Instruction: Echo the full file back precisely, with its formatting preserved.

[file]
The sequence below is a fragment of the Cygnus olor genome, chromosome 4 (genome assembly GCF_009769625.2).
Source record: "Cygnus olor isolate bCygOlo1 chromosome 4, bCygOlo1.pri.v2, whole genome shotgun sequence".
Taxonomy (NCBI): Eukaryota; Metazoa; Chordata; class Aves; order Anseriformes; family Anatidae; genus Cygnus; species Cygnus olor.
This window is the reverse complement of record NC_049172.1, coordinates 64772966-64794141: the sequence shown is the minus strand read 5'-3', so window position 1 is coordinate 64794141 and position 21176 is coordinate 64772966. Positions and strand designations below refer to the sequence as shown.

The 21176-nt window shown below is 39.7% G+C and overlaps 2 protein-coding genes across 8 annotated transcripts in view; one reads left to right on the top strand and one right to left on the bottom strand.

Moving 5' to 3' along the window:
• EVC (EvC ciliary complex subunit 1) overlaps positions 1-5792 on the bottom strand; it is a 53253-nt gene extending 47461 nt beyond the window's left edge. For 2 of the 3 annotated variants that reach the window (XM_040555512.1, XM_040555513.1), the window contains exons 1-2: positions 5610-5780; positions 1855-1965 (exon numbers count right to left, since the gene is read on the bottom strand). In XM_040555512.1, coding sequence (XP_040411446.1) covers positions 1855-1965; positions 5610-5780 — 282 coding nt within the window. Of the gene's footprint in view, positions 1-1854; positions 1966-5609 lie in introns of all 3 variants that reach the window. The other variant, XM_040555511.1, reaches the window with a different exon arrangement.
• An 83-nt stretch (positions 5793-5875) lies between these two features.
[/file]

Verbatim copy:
The sequence below is a fragment of the Cygnus olor genome, chromosome 4 (genome assembly GCF_009769625.2).
Source record: "Cygnus olor isolate bCygOlo1 chromosome 4, bCygOlo1.pri.v2, whole genome shotgun sequence".
Taxonomy (NCBI): Eukaryota; Metazoa; Chordata; class Aves; order Anseriformes; family Anatidae; genus Cygnus; species Cygnus olor.
This window is the reverse complement of record NC_049172.1, coordinates 64772966-64794141: the sequence shown is the minus strand read 5'-3', so window position 1 is coordinate 64794141 and position 21176 is coordinate 64772966. Positions and strand designations below refer to the sequence as shown.

The 21176-nt window shown below is 39.7% G+C and overlaps 2 protein-coding genes across 8 annotated transcripts in view; one reads left to right on the top strand and one right to left on the bottom strand.

Moving 5' to 3' along the window:
• EVC (EvC ciliary complex subunit 1) overlaps positions 1-5792 on the bottom strand; it is a 53253-nt gene extending 47461 nt beyond the window's left edge. For 2 of the 3 annotated variants that reach the window (XM_040555512.1, XM_040555513.1), the window contains exons 1-2: positions 5610-5780; positions 1855-1965 (exon numbers count right to left, since the gene is read on the bottom strand). In XM_040555512.1, coding sequence (XP_040411446.1) covers positions 1855-1965; positions 5610-5780 — 282 coding nt within the window. Of the gene's footprint in view, positions 1-1854; positions 1966-5609 lie in introns of all 3 variants that reach the window. The other variant, XM_040555511.1, reaches the window with a different exon arrangement.
• An 83-nt stretch (positions 5793-5875) lies between these two features.